Luckily for Cubans in general, organic here is not equivalent to expensive. Overhead costs are low. The produce is sold from simple aluminum kiosks, signs listing the day’s offer and prices are handmade, electricity is used only for irrigation, and no transportation other than walking from the raised beds to the kiosks is involved. The result? Everything is fresh, local and available.

Convincing Cubans to buy this produce, especially the less familiar vegetables, so as to prepare earth friendly meals, presented a hurdle. The ideal meal on the island includes roast pork, rice and beans and yucca. A lettuce and tomato salad was popular. But the idea of vegetable side dishes or an all vegetarian meal was inconceivable to most.

“We’re cultivating some 40-plus species but you have to know who your customers are,” says Rodriguez. “We can’t plant a lot of broccoli right now because its not going to sell but we’re making progress.” For example, he notes, in the beginning practically no one bought spinach. Now, all the spinach planted is sold. Persuading people to eat carrots, according to Rodriguez, was an uphill battle. “We had to begin supplying them to the daycare centers,” so as to develop a taste for this most common of root vegetables.

The “queen” of the winter crop is lettuce. The spring/summer “queen” is the Chinese string bean. Cuba’s blazing summer sun doesn’t allow for growing produce out of its season, even under cover, except in rare circumstances.

The saving of heritage fruits, vegetables and even animals has also gotten a boost from the urban agrarian movement. The chayote, a fleshy, pear-shaped single-seeded fruit, had virtually disappeared from the market. Now, Rodriguez says, 130 of Cuba’s 169 municipalities are growing the fruit that many remember from their grandmother’s kitchen repertoire in which it was treated as a vegetable, often stuffed and baked.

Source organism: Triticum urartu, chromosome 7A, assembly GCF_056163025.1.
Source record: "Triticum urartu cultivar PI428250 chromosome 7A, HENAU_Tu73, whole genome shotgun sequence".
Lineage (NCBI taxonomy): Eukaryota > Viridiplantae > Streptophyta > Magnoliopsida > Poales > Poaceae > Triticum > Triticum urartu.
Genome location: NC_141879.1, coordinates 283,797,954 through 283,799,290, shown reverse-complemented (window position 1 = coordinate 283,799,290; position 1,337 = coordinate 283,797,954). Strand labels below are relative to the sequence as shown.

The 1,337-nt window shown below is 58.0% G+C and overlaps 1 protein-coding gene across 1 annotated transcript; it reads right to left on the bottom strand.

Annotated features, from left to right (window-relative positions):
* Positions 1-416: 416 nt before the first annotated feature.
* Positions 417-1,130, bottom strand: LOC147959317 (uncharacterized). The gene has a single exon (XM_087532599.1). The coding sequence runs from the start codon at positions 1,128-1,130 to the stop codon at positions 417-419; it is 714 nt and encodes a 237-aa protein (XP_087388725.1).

“We are working to rescue fruit orchards that are in danger of extinction,” stresses Rodriguez. “We’ve planted fields with fruit species that many of today’s children have never even seen, such as the sapote. To save these species we’ve created specialized provincial botanical gardens,” he explains.

Similarly, the urban agrarian movement is rescuing native animal species such as the Creole goat and the cubalaya chicken, the only native Cuban poultry species.

Currently spiraling global food prices are hitting the island hard. Cuba has been importing just over 80 percent of the food consumed domestically. The government is making more land and supplies available to farmers and this may well include chemical fertilizers and pesticides in an attempt to greatly reduce this foreign dependency.

Adolfo Rodriguez, Cuba’s top urban agrarian (CBS/Reinaldo Gil)

Rodriguez does not believe this push to quickly increase agricultural output will negatively impact on the urban organic movement. Even during the 1990s, known in Cuba as the “Special Period,” he says, the potato crop continued to receive chemical pesticides and fertilizers. And even today, the 30 percent of the non-organic produce includes, for example, large-scale plantings of tomatoes for industrial processing.

“I think that Cuba’s urban agriculture has come to stay,” concludes Rodriguez. “That there is a little increase in the application of fertilizers and pesticides for specific crops is normal but that’s not to say that the country is going to shift away from organic farming, to turn our organic gardens into non-organic ones.”

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IMMEDIATE RELEASE: May 29th 2008

CONTACT: Holly Freishtat, 360-391-2888, holly@cultivatehealth.com

Seattle Hospitals Purchasing Local, Sustainable Food: National Report Outlines Leading Trends in Health Care Sector

127 Hospitals nationwide are buying healthier food to promote public health

(5/29/08 – Seattle, WA)